The clarification in the comments confirms that this question relates to all hands which include three of a kind (including any better winning hands such as a flush or full house) where at least one of the triple in the original (unpaired) starting hand. Hands where both hole cards make three (or four) of a kind are also included.
Overcounting is not (as suggested in the comments) as simple as just subtracting
3C2 * 3C2 * 46. The problem is that when you use
46, those 46 cards include an Ace and a King, so boards with three Aces or three Kings will still be counted twice.
The exact result is quite fiddly to calculate accurately - you need to be very careful to avoid double-counting - but one approach is given below.
Without loss of generality we can assume the original hand is AK (meaning that any other unpaired hand will yield the same result). Suitedness is not relevant as flushes do not matter.
First, sum the following:
- The number of boards with exactly two Aces (and any three other cards).
- The number of boards with exactly three Aces (and any two other cards).
- The number of boards with exactly two Kings (and any three other cards).
- The number of boards with exactly three Kings (and any two other cards).
Note that this will double-count the following boards (where
x indicates a card which is not an Ace or King):
AAKKx (in #1 and #3 above);
AAAKK (in #2 and #3); and
AAKKK (in #1 and #4). We therefore need to calculate the number of each and subtract those numbers. (Note that these three board textures are themselves distinct, i.e. do not overlap, so there is no double-counting here.)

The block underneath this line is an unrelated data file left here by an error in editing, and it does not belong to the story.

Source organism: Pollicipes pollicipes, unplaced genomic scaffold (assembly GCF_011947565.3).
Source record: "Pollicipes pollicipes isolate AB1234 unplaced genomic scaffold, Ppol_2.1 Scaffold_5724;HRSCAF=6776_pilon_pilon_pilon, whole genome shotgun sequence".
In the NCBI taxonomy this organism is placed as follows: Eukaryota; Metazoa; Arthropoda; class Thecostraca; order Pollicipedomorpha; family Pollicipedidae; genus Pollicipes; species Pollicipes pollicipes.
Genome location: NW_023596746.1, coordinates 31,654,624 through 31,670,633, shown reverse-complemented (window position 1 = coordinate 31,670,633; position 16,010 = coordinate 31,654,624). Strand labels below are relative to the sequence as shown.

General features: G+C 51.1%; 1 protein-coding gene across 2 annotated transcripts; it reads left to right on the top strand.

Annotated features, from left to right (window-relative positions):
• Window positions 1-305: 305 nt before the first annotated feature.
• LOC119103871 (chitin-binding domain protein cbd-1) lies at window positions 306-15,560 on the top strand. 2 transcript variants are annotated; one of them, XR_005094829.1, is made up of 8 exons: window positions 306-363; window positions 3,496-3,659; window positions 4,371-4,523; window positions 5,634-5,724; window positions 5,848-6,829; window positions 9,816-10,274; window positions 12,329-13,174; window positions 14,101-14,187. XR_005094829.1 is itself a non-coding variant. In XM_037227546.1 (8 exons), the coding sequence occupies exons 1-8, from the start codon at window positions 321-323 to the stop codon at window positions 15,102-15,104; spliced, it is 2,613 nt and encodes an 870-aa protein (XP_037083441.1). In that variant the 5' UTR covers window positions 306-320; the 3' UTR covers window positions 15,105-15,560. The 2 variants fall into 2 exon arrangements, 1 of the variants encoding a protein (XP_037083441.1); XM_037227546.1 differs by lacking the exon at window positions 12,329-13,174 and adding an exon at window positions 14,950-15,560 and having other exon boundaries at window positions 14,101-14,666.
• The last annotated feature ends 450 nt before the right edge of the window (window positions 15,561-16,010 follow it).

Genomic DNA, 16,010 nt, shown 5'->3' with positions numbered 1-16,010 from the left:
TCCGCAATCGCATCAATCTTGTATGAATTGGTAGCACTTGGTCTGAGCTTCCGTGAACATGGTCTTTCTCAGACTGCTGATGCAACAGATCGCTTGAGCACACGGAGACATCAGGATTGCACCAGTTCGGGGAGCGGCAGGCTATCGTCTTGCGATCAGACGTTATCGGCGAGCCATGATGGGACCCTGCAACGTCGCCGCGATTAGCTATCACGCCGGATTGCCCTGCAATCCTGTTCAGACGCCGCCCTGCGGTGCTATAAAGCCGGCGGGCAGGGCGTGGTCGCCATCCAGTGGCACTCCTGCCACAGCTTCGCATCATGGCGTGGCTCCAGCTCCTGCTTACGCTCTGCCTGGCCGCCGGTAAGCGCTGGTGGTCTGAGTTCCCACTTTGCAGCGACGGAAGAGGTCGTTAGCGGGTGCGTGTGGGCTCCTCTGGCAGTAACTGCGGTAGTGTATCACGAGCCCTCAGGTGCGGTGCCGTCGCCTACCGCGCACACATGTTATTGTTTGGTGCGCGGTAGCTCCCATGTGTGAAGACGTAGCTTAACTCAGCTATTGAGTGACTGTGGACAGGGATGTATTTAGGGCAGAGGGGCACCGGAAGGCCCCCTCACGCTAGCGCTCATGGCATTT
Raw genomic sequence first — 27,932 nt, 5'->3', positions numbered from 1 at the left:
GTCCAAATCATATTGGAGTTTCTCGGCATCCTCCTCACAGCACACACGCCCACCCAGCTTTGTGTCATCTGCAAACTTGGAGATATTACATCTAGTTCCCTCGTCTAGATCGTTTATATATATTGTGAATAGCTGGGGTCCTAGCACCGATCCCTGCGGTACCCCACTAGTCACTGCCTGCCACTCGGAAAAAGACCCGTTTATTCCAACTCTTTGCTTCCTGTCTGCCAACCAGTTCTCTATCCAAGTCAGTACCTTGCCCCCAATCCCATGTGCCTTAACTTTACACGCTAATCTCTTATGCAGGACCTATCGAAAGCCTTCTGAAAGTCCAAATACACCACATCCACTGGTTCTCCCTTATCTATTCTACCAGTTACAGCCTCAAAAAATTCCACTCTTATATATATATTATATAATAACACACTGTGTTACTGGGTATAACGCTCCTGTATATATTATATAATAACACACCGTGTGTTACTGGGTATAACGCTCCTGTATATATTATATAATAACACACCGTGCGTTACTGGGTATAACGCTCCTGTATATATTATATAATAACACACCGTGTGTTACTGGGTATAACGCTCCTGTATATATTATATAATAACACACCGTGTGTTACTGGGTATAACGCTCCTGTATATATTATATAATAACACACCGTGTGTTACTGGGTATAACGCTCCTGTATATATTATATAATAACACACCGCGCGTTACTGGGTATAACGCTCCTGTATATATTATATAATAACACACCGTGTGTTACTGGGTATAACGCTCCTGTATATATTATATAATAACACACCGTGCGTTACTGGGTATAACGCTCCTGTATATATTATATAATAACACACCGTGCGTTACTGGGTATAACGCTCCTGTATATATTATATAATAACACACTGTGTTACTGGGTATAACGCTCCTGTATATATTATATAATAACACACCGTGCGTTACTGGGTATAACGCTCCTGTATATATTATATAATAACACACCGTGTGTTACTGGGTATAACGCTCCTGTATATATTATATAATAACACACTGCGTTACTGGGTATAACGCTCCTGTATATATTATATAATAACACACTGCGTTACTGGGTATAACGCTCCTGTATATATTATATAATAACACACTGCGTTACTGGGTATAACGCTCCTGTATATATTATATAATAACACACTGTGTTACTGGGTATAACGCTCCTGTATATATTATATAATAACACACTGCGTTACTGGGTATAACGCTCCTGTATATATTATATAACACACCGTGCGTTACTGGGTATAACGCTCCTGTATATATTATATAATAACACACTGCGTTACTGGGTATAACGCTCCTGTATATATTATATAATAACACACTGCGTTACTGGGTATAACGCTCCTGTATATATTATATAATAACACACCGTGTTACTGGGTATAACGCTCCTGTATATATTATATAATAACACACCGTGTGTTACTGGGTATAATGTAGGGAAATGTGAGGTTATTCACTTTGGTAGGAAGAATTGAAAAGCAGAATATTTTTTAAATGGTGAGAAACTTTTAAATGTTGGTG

Lastly, use the result as the numerator and the total number of possible boards as the denominator (as per the question).
As you say, we can ignore the order of the board, so by "number of boards" I mean the number of distinct combinations of five cards, ignoring their order.
The number of boards with exactly two Aces is
3C2 * 47C3. (We use 47 because we exclude four Aces plus the King in your hand.)
The number of boards with exactly two Kings is also
3C2 * 47C3, by equivalent logic.
The number of boards with exactly three Aces is
47C2. (Again, use 47 because we exclude four Aces plus the King in your hand.)
The number of boards with exactly three Kings is also
47C2, by equivalent logic.
And for subtractions (for double-counting):
The number of
AAKKx boards is
3C2 * 3C2 * 44 (44 because there are 44 cards which are not an Ace or a King).
The number of
AAAKK boards is
3C2 (choosing two of the three Kings not in your hand).
The number of
AAKKK boards is also
3C2, using equivalent logic.
Putting all of this together, the total number of unique boards containing at least two Aces and/or at least two Kings is:
(3C2 * 47C3 * 2) + (47C2 * 2) - (3C2 * 3C2 * 44) - (3C2 * 2)
The total number of boards (again, up to ordering) is
50C5, so divide the above result by
50C5 to get 0.046749 or 4.67% (to 2dp).
As expected, this is very close to your original answer, but slightly lower because the original calculation included some double-counted boards.
Finally, I should point out that this calculation includes hands where your hole cards do not actually contribute. For example, suppose you hold 32 and the board is AAA22. You have made "three of a kind" with your 2, but this doesn't improve upon the board itself which is Aces full of 2's - in other words, you can do no better than "play the board". This seems slightly at odds with the requirement to include only three-of-a-kind hands where one of the triple is in your hand, but maybe that's ok (and of course this only makes a small difference to the overall result).